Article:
To be sure, once a judge makes such a determination, he or she is boxed into a 43-level grid, with each sentence calibrated to a different matrix of crime, relevant conduct, and criminal history. But many of the key factual criteria that add or subtract years from a sentence -- whether a bank robber brandished his gun, the amount embezzled by a white-collar executive -- were up to the judge to decide. And the standard for that decision was not the standard used by juries -- beyond a reasonable doubt -- but the weaker "preponderance of the evidence," which just means more likely than not. The guidelines retained this traditional aspect of the judge's role because Breyer and others feared that the more extensive procedures available under the higher standard, like the rule against hearsay evidence, would prove woefully burdensome for the courts.

But on June 24, the Supreme Court effectively put an end to all this judicial decision-making. In the Washington case, Ralph Blakely pled guilty to second-degree kidnapping, for which the maximum sentence was normally 53 months. The judge found that he'd acted with "deliberate cruelty" and increased the sentence to 90 months. That violated Blakely's right under the Sixth Amendment to be tried by a jury of his peers, said Justice Antonin Scalia.

Scalia wrote for an odd majority: He and Clarence Thomas are both arch conservatives, while Ruth Bader Ginsburg, David Souter, and John Paul Stevens are generally liberal. For different reasons, the five found common ground. Scalia and Thomas cared about the conception of the jury held by the framers of the Constitution. "The jury could not function as circuit breaker in the State's machinery of justice it if were relegated to making a determination that the defendant at some point did something wrong, a mere preliminary to a judicial inquisition," Scalia said in his opinion.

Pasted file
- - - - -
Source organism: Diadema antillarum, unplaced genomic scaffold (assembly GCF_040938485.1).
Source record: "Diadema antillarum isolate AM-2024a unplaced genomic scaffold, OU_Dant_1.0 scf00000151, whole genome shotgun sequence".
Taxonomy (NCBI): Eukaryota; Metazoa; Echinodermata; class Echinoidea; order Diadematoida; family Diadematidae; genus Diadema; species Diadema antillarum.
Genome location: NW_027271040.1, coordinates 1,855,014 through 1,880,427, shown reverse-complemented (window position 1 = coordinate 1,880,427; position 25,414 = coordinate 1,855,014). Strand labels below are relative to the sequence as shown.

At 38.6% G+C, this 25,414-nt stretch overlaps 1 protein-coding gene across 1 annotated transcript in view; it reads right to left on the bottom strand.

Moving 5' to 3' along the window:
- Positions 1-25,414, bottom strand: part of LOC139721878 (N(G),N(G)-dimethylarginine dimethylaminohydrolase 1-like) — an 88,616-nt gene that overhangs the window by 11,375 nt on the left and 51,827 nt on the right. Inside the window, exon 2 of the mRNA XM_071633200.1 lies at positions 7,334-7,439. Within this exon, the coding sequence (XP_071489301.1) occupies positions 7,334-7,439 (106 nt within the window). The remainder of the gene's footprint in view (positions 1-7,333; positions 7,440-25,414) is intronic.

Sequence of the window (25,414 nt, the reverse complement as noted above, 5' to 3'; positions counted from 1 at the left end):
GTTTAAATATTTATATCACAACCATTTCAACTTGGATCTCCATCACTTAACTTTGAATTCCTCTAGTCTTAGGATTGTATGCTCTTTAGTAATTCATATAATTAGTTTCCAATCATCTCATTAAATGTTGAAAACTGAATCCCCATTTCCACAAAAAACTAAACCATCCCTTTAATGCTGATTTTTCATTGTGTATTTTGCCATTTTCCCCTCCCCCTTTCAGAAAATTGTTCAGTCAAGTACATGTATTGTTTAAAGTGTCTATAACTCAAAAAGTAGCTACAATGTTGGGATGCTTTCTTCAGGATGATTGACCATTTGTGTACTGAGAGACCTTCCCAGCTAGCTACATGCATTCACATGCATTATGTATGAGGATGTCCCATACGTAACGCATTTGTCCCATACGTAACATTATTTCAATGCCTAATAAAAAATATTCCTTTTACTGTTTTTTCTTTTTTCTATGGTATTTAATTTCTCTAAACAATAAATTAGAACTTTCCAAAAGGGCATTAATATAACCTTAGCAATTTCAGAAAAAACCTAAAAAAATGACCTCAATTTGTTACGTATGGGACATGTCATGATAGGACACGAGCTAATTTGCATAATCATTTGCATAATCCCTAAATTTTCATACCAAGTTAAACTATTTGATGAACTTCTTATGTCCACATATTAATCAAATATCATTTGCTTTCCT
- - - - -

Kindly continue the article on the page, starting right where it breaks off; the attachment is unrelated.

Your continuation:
The three liberals haven't written to explain their positions, but it's not hard to imagine their concern: more prisoners sitting behind bars for more years. The National Association of Criminal Defense Lawyers filed a friend-of-the-court brief that urged the result reached in Blakely and calls the decision "a great leap forward." As Scalia drily noted, "It is hard to believe that the National Association of Criminal Defense Lawyers was somehow duped into arguing for the wrong side."

In his dissent, however, Breyer essentially argued just that. He pointed out that Blakely leaves legislatures with two choices.

The first is to revert to giving judges wide discretion over punishment -- an option Breyer bemoaned as a step back to the era when lawyers quipped that a sentence could depend on "what a judge ate for breakfast." The second is for legislatures to turn over to juries the expanded fact-finding role at sentencing that the 1984 guidelines gave to judges. Breyer argues that this would disadvantage the 95 percent of federal defendants who plead guilty. He claims that if the defendants know they've lost the opportunity to beg a judge for a lower sentence, they'll plead to a higher charge than they would otherwise accept.

It's difficult to predict the effect of Blakely on plea bargaining -- difficult enough to have sparked a heated and unresolved academic debate. But it's easy to refute Breyer's further claim, which is that for the small minority of defendants who go to trial, jury fact-finding will require long and unwieldy sentencing hearings that will be too costly for the states.

In fact, the evidence points in the opposite direction. In 2001, the Kansas Supreme Court struck down that state's sentencing guidelines, citing the same reason the majority gave in Blakely. The sky didn't fall. When they want a heavy sentence, prosecutors make their case to a jury in a post-conviction proceeding that generally takes about an hour. The state counted only three such cases in 2002 and 2003. Kevin Reitz, a sentencing expert at the University of Colorado law school, said in a recent interview that the number is an undercount, but not by much.

In Washington, Kansas, and the dozen other states with sentencing guidelines, Blakely isn't a major upheaval because it affects fewer than 10 percent of criminal cases, Reitz added. That's because the states never fully embraced the ideas of Breyer and his fellow reformers to begin with. "No state system ever adopted anything like the relevant conduct standard that has led to such horrendous results in the federal system," Reitz says. "The guidelines states are going to be able to adapt to Blakely in ways that don't derail them."